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Insight: Why Formula 1 teams are facing 'the week from Hell'

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Insight: Why Formula 1 teams are facing 'the week from Hell'
Jul 3, 2016, 11:11 AM

Over the next three days spare a thought for the F1 teams that face one of the toughest logistical challenges they have ever known.

Over the next three days spare a thought for the F1 teams that face one of the toughest logistical challenges they have ever known.

It may not look that difficult to deal with a back-to-back schedule of Austrian Grand Prix followed by British Grand Prix and back to backs are nothing new in F1. But this one is a killer because of the distance involved, almost 1,000 miles and the very fine margins on time as a result, which could have a knock on effect on the British Grand Prix if there are any delays crossing the Channel.

Driving regulations for trucks in Europe mean that they are having to hire in extra drivers to triple team the drive. This is the first time this has happened. Normally a truck requires just two drivers to cover a back to back European transfer.

In McLaren's case that means bringing in an 60 drivers. The McLaren motorhome alone requires 17 HGV trucks to move it and that will require 51 drivers.

And to complicate matters further for McLaren, the last piece of the motorhome to be dismantled, the floor, is the first piece that needs to go down in the build, so the trucks carry those components need to arrive first at Silverstone.

Red Bull Motorhome

Red Bull considered bringing its test motorhome to the British Grand Prix, but the need to put on a good show for the home Grand Prix has meant that they will use their main race motorhome. They have seen this problem coming and acquired a spare floor for it and that is being assembled as we speak at Silverstone, ready for the trucks bringing the main structure along mid week.

The cost and logistical challenge of flying the extra drivers out to meet with the convoy and then relocate them is immense, on top of the already exhausting logistics of the F1 schedule. This weekend is part of 6 races in 8 weeks, which is an unprecedented slog in the longest calendar ever at 21 races.

Add in the Silverstone test in the days following the British Grand Prix and you have a truly exhausting week to kick off this marathon eight week stint for the 'people who work in the shade' as Jacky Ickx described them last week at the FIA Sport Conference.

F1 motorhome

As an aside, many teams are reporting that it's becoming increasingly difficult to retain staff; mechanics are coming in young and staying for a few years but then moving on as the life is too hard with too much time away from home.

Because of the distance involved, there is no margin for error for the 300 or so HGVs, which make up the F1 convoy, heading for Calais and the Channel ferry crossing.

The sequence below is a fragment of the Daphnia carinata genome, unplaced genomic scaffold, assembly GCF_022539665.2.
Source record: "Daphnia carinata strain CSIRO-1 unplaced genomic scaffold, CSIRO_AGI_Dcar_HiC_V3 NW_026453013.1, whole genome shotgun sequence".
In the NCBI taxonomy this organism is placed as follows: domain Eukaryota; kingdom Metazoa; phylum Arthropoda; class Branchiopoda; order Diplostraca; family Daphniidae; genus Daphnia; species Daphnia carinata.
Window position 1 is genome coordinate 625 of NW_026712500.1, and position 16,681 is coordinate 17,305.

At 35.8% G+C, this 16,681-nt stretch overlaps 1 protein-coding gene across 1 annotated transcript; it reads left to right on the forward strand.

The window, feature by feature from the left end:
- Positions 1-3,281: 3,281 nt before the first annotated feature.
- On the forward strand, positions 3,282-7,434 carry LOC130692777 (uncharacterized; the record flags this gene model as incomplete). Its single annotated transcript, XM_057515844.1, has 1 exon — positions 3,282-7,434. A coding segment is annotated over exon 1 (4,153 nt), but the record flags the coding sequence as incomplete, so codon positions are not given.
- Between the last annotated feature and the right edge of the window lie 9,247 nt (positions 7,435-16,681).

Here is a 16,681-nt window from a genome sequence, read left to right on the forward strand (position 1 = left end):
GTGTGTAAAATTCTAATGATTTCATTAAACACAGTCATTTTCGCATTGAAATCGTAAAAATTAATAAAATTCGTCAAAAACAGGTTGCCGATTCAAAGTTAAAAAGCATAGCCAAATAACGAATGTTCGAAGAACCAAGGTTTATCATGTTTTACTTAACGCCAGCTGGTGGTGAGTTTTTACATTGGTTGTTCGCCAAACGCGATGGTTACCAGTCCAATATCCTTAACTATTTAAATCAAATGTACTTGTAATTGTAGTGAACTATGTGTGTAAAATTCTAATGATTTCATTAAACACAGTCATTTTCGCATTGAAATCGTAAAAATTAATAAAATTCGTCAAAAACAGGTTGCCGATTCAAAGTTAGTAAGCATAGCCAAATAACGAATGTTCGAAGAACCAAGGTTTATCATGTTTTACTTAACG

If there are delays at Calais, as there often are these days with the migrant crisis, then every hour which is lost is going to be felt at the other end. There is no contingency for French unions to strike, which has happened a lot recently with air traffic control and railways in the country, nor for French customs to introduce any delays to the system.

F1 collectively will hold its breath until the trucks appear safely on the other side of the Channel in time for the Silverstone build to begin.

F1 paddock

Many teams are concerned that there could still be trucks and cranes in the paddock at Silverstone on Thursday, which has not been seen before on the busy media day which kicks off every race weekend.

This back to back promises to be right on the limit of human endurance. Hundreds of behind the scenes figures are set to go 36 hours without sleep as they dismantle the pit garages and motorhomes in Austria tonight and tomorrow and then dispatch them to Silverstone to then rebuild them.

It may look simple on the calendar, when it is published, but Austria and Great Britain as a back to back is a brutal way to start a two month period when the behind the scenes figures in F1 will be stretched to breaking point, even allowing for the summer shut down between the German and Belgian Grands Prix.

F1 trucks

It is much harder than the back to backs like Montreal, Canada to Baku, Azerbaijan as that is 30 tonnes of freight and around 70 personnel travelling by air. Whereas this is all done by road and assembling and moving the team motorhomes is a huge logistical exercise in itself.

So a piece of advice for any driver, fan or journalist talking to one of these figures in the next few weeks. Don't tell them you are 'feeling a bit tired' !

Back to back Grand Prix distances

Budapest, Hungary to Hockenheim, Germany - 597 miles

Spa, Belgium to Monza, Italy - 538 miles

Spielberg, Austria to Silverstone, England - 974 miles

Magny Cours, France to Silverstone - 518 miles (a regular F1 back to back until 2008)
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